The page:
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Slum-dwellers hit hard by post-election crisis

Displaced residents of Kibera, the largest slum in Nairobi, take refugee in Jamhuri Park, the venue of an annual trade show. 4 Jan 2008.
(Anthony Morland/IRIN)

Almost a week into its current crisis, humanitarian attention in Kenya began this weekend to focus on people living in slums, especially those in the capital, Nairobi.

The majority of the city’s inhabitants live in its sprawling slums and it is this impoverished population, together with tens of thousands of displaced people in western Kenya, that has borne the brunt of the violence and disruption unleashed in the wake of the 27 December presidential and parliamentary elections.

On 5 January, numerous UN agencies, NGOs and church groups met to plan how best to tackle the humanitarian problems in these slums, where, even at the best of times, most residents live from day to day, surviving thanks to casual labour or the smallest of retail businesses.

“More than two million people live in slums in Nairobi. All have been affected in one way or another,” Ingrid Munro, the managing trustee of JamiiBora Trust, a microfinance organisation with 175,000 members across Kenya, told IRIN on the fringes of the meeting.

Urgent need for food

“The most immediate need is food. Even those with money can’t buy it because all the stalls are closed or burnt,” she added.

The 30 December declaration - under circumstances that led the opposition to cry fraud and the international community to express grave concern about vote-count irregularities - that incumbent Mwai Kibaki had been re-elected ignited long-standing ethnic tensions and led to the targetting of specific ethnic groups.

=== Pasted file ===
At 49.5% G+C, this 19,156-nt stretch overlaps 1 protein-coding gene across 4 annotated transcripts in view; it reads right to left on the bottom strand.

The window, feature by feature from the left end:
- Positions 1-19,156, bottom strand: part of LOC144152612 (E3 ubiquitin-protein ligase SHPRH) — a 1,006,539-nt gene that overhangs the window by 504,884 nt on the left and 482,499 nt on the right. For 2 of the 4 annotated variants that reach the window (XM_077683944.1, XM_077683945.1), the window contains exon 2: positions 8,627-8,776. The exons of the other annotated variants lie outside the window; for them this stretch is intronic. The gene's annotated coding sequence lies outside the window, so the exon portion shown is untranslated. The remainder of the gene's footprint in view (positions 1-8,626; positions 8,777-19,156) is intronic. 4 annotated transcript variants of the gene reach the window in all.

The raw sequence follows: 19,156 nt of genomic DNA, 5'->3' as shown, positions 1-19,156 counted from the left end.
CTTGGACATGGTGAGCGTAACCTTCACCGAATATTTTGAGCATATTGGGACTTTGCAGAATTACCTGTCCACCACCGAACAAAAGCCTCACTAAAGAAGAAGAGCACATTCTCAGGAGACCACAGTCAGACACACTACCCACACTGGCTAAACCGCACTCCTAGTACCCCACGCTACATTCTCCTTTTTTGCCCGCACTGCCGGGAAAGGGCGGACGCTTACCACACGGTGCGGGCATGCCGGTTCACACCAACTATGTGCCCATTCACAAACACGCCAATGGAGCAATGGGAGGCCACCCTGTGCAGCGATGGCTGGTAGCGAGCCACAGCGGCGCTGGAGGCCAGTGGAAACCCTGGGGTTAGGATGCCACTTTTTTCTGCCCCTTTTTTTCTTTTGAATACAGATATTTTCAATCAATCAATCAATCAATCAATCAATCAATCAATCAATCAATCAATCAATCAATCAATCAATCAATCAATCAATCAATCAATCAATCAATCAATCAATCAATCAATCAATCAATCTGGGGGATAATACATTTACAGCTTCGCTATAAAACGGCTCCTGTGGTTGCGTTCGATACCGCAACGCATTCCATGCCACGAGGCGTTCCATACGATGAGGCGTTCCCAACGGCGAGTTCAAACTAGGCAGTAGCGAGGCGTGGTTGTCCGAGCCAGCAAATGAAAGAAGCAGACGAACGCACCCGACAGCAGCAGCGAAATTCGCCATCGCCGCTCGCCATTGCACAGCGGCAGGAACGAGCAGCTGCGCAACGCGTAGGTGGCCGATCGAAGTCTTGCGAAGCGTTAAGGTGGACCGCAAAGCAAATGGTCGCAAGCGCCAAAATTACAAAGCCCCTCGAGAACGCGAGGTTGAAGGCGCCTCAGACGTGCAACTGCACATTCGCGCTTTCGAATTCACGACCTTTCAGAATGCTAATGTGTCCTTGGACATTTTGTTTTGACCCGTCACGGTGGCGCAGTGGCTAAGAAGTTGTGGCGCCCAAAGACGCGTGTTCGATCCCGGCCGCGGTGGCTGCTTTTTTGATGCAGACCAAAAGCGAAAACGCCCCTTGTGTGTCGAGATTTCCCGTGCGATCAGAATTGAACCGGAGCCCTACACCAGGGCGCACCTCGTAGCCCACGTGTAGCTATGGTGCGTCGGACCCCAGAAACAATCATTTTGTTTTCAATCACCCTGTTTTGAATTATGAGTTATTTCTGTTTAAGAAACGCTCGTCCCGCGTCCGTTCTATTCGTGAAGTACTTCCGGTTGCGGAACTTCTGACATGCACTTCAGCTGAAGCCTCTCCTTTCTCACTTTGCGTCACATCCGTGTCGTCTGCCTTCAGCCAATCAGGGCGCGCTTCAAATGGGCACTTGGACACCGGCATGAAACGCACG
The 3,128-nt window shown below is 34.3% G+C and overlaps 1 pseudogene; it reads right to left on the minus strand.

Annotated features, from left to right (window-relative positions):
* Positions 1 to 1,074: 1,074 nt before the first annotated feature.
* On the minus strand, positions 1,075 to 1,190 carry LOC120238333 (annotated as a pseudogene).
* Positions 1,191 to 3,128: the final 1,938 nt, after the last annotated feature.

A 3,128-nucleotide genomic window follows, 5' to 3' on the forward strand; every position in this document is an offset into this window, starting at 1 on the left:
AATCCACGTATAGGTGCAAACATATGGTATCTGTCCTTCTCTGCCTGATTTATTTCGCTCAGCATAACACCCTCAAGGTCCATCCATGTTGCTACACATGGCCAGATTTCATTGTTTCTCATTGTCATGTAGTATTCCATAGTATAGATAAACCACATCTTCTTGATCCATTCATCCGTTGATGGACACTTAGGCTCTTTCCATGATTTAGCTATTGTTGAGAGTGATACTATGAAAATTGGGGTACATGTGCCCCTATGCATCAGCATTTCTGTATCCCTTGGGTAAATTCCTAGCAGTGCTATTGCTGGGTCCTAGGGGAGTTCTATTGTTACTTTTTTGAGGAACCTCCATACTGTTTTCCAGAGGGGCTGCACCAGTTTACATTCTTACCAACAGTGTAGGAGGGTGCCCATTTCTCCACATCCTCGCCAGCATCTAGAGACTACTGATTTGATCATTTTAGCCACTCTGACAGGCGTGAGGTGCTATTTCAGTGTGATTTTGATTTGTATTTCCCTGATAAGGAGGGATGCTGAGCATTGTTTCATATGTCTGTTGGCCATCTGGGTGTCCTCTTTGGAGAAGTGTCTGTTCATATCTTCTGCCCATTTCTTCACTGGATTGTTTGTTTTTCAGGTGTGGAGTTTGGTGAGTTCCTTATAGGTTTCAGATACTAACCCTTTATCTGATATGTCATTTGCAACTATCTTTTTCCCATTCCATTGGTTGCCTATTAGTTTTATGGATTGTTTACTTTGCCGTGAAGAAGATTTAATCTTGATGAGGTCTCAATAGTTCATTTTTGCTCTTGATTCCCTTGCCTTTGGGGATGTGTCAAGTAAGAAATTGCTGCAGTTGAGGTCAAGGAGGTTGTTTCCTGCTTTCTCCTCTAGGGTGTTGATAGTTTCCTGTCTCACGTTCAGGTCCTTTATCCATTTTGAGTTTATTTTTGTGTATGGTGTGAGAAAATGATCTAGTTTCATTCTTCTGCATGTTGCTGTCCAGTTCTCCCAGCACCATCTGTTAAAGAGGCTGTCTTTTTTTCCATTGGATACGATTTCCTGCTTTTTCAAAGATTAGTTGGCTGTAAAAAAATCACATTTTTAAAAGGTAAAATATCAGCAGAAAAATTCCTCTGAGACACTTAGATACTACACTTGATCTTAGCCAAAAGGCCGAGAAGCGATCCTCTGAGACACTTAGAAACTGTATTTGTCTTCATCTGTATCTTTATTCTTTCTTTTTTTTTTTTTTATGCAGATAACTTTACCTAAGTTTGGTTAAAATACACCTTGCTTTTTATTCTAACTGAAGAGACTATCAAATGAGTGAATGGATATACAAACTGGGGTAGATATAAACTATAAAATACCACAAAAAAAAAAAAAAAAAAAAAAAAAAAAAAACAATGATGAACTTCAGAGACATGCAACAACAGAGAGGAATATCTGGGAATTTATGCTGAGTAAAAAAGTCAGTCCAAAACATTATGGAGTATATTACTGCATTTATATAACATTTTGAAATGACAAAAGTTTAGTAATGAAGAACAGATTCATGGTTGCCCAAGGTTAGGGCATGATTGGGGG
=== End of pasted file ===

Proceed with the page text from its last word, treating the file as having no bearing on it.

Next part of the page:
There have been widespread physical attacks and even killings, and countless cases of arson and looting. Gangs of young men roam the slums and their peripheries demanding to see people’s identity papers so as to identify their ethnicity.

“There have been serious losses in small businesses. Also taking into account this holiday season, many poor families have had no business for two weeks. That is a huge loss. It’s a loss of daily livelihood,” said Munro.

“It’s heartbreaking to see businesspeople turned into beggars. What they have spent years building up has been wiped out in a week,” she added.

Another aid worker with many years’ experience in Kenya who asked not to be named, estimated the number of “desperate” slum-dwellers in Nairobi at hundreds of thousands. “It’s not only food they need, but also shelter and clothes.” Before this crisis, “they got by thanks to casual work and social programmes. These are not operating now,” he said, warning that unless food was supplied very soon, a major law and order problem would arise. “When people get desperate, they’ll do anything. There are plenty of people ready to sell weapons,” he said.

The World Food Programme has considerable supplies in Kenya because it serves as hub for humanitarian operations in other countries in the region and for refugees from these countries living in camps in Kenya. The challenge is getting it to where it’s needed.

There was consensus, aid workers said, that simply delivering large quantities of food in the middle of slums such as Kibera, Mathare, Kangemi or Karangware was not an option. Access remains problematic because of insecurity. UN personnel are required to comply with security procedures which complicate and in some cases prevent their entering the slums.